As of right now, I’m not entirely sure how we’ll be able to manage macOS updates going forward on these machines that are unattended. In the grand scheme of things, our organization is probably insignificant to Apple in terms of the amount of money we spend. I’m writing this in hopes that other admins provide feedback to Apple because this makes the macOS platform considerably harder to keep secure (on the latest version) in business environments. Jamf has a good article that discusses the various options for providing Apple with feedback. Please let your fellow admins know and start filing that feedback with Apple.

Apple plans on removing enterprise options for macOS software update

For sometime now, Apple has allowed IT administrators to manage updates for macOS. However in a very near future that may change unless other IT administrators start to provide feedback to Apple. This will be long but please read as now is a critical time to provide Apple feedback before WWDC (whenever that takes place) and the next major OS is released.

Continue reading Apple plans on removing enterprise options for macOS software update

Handling macOS Software Updates with Jamf Pro

Jamf Pro has not handled software updates successfully on all Mac hardware since Apple introduced the T2 processor with the iMac Pro back in December 2017. It’s been requested that they address this issue in a feature request, but it’s gone completely unacknowledged (Edit: As of November 11, 2019, the feature request is now marked as Under Review).

The problem with the software update process on Macs with T2 processors is that sometimes there is a bridgeOS update (the OS on the T2 processor) which requires a shutdown instead of a restart. The Mac will read the shutdown and automatically power back on to apply the bridgeOS update. However, not all software updates have a bridegeOS update which would mean a shutdown in those situations would actually leave the computer powered down. Unfortunately, Jamf Pro does not know how to handle this situation. Apple did introduce the --restart option for softwareupdate but that also comes with its own problems in that it hasn’t worked reliably in all scenarios. Since the solution to this isn’t particularly difficult to work around, I created a script to address this workflow in our environment.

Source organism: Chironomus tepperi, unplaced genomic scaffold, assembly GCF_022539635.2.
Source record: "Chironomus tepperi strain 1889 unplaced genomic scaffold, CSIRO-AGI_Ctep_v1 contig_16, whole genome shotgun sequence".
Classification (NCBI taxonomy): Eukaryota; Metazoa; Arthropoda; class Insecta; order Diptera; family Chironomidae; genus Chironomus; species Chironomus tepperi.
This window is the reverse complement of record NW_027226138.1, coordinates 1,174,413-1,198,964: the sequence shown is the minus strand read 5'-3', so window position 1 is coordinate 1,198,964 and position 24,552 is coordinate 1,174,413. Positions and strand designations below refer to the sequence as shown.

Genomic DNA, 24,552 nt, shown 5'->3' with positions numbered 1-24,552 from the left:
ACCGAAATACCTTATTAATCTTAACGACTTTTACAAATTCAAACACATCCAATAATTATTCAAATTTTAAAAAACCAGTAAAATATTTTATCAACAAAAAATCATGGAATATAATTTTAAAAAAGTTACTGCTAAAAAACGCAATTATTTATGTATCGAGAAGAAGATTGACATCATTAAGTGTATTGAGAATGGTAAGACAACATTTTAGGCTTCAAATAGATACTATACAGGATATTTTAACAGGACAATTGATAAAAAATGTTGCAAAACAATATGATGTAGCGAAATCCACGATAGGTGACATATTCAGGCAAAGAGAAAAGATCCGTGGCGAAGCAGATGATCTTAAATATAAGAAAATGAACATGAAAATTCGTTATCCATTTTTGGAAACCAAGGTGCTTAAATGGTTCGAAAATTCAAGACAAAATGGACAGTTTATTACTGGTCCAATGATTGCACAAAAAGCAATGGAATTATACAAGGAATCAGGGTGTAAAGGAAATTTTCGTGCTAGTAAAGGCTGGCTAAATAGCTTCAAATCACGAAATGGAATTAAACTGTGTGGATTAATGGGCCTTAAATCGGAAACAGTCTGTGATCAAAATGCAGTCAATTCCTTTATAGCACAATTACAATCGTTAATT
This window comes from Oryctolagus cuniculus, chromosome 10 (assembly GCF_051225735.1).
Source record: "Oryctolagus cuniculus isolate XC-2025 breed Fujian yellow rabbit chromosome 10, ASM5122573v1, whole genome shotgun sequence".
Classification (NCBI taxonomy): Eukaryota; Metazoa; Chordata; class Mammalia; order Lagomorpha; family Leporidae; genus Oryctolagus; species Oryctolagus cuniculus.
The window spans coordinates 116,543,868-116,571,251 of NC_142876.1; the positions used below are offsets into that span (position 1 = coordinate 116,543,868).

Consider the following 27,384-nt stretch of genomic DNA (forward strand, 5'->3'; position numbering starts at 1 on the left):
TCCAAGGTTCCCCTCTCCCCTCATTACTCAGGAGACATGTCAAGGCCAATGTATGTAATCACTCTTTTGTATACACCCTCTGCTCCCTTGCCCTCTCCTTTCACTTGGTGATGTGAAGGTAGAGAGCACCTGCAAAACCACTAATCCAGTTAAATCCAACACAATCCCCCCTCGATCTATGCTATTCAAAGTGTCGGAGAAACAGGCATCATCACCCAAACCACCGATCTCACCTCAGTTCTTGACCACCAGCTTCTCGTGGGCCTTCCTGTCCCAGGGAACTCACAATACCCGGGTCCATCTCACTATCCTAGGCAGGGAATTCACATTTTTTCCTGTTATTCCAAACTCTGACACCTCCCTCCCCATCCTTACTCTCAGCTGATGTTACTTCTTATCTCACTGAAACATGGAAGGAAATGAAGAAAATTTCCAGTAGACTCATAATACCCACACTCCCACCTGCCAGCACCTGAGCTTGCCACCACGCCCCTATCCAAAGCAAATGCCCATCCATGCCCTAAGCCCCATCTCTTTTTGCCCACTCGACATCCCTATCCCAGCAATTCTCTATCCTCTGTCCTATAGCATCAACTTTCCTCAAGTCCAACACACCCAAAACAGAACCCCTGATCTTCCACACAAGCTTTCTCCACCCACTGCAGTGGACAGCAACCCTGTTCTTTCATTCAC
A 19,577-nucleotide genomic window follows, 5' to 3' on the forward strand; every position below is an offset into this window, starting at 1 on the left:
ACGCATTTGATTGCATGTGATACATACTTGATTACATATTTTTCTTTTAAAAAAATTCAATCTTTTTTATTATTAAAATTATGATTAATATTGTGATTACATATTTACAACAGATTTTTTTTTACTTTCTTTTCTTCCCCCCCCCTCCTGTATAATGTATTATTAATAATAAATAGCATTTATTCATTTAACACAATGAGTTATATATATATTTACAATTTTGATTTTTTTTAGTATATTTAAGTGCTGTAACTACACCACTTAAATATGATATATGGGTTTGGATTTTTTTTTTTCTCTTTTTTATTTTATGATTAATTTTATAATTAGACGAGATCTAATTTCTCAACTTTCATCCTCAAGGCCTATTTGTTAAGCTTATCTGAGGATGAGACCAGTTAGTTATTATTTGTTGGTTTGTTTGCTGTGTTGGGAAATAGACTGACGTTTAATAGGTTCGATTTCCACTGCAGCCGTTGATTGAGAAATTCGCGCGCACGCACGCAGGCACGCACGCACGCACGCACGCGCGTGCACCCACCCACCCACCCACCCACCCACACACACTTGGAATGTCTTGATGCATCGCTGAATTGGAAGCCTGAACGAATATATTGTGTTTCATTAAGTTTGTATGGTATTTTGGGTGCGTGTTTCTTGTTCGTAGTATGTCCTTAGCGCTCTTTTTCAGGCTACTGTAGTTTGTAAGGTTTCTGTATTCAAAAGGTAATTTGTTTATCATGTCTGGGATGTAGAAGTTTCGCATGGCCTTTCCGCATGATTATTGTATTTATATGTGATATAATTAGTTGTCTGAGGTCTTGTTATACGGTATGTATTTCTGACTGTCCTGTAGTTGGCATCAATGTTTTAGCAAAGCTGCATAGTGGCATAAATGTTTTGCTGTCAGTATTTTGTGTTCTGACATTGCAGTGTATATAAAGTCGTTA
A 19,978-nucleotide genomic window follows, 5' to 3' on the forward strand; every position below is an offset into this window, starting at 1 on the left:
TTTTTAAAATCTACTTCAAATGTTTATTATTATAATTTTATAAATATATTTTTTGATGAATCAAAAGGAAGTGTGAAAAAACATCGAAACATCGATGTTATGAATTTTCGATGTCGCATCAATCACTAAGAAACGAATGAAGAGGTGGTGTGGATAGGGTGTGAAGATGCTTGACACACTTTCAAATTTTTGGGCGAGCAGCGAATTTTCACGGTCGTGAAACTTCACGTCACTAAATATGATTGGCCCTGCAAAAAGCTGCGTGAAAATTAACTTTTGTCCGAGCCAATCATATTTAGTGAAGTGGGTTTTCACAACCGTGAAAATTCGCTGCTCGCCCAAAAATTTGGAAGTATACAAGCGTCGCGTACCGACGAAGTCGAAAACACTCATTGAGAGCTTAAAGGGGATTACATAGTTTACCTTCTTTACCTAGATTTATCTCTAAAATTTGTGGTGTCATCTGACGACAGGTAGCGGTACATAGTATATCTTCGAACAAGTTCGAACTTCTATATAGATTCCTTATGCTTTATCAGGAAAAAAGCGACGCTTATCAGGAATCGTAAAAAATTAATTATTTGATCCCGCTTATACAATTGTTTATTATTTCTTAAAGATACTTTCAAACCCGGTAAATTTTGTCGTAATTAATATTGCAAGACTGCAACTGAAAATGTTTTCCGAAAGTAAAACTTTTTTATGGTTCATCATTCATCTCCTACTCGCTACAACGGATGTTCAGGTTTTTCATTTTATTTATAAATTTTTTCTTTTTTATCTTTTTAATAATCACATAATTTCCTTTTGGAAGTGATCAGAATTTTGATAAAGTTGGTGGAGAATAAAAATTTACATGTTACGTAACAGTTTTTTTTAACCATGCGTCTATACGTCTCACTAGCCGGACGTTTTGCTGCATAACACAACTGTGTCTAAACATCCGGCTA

Before continuing, I’d like to mention that we do leverage macOS’s ability to do automatic updates. This has one benefit of doing automated authenticated restarts which is important on Macs with FileVault enabled. However, we’ve found in our environment that after a month only 60% of computers running macOS 10.14 are up to date on the latest version. It’s a bit of a black box as to how macOS determines when to do automatic updates. Needless to say, the rate of updates is unacceptable.

This script is meant to be used with Jamf Pro and makes use of Jamf Helper. The idea behind this script is that it alerts the user that there are required OS updates that need to be installed. Rather than forcing updates to take place through the command line using “softwareupdate”, the user is encouraged to use the macOS GUI to update. When I say macOS GUI, I’m referring to the Software Update mechanism that Apple refers consumers to:

In recent OS versions, Apple has done a poor job of testing command line-based workflows of updates and failed to account for scenarios where an end-user may or may not be logged in. The update process through the GUI has not suffered from these kind of issues. The script will allow end users to postpone/defer updates X amount of times and then will give them one last chance to postpone. We run this script using the Once A Day policy frequency which means the user will get this once a day so long as it checks in.

This script should work rather reliably going back to 10.12 and maybe further, but at
this point the real testing has only been done on 10.14. Please note, that this script does NOT cache updates in advance. Sometimes Apple releases updates that get superseded in a short time frame. This can result in downloaded updates that are in the /Library/Updates path that cannot be removed in 10.14+ due to System Integrity Protection.

This script does make use of Jamf Pro Script Parameters:
Parameter 4: Optional. Number of postponements allowed. Default: 3
Parameter 5: Optional. Number of seconds dialog should remain up. Default: 900 seconds
Parameter 6: Optional. Contact email, number, or department name used in messaging. Default: IT

Here is the expected workflow with this script:

  1. If no user is logged in, the script will install updates through the command line and
    shutdown/restart as required.
  2. If a user is logged in and there are updates that require a restart, the user will get
    prompted to update or to postpone.
  3. If a user is logged in and there are no updates that require a restart, the updates will get installed in the background (unless either Safari or iTunes are running.)

There are a few exit codes in this script that may indicate points of failure:
11: No power source detected while doing CLI update.
12: Software Update failed.
13: FV encryption is still in progress.
14: Incorrect deferral type used.

Below are some screenshots for what you will see on macOS Mojave. However the text is aware of at least 10.8 and higher where the instructions to get to Software Update might differ.

This is the initial message you will see when prompted to update:


When you click Continue, you will be taken to Apple’s Software Update:


This is the final message you will get when you’ve postponed the maximum number times:


Note: “Please make selection in HH:MM:SS” is not text I can modify. It serves as a countdown for the end user to know how much time they have before they are forced to update.

And lastly when the forced update is taking place, a headsup display window pops up:


The script is easy to modify if you don’t like the verbiage or if you want to use it for inspiration on other workflows. The script can be found here on my Github page.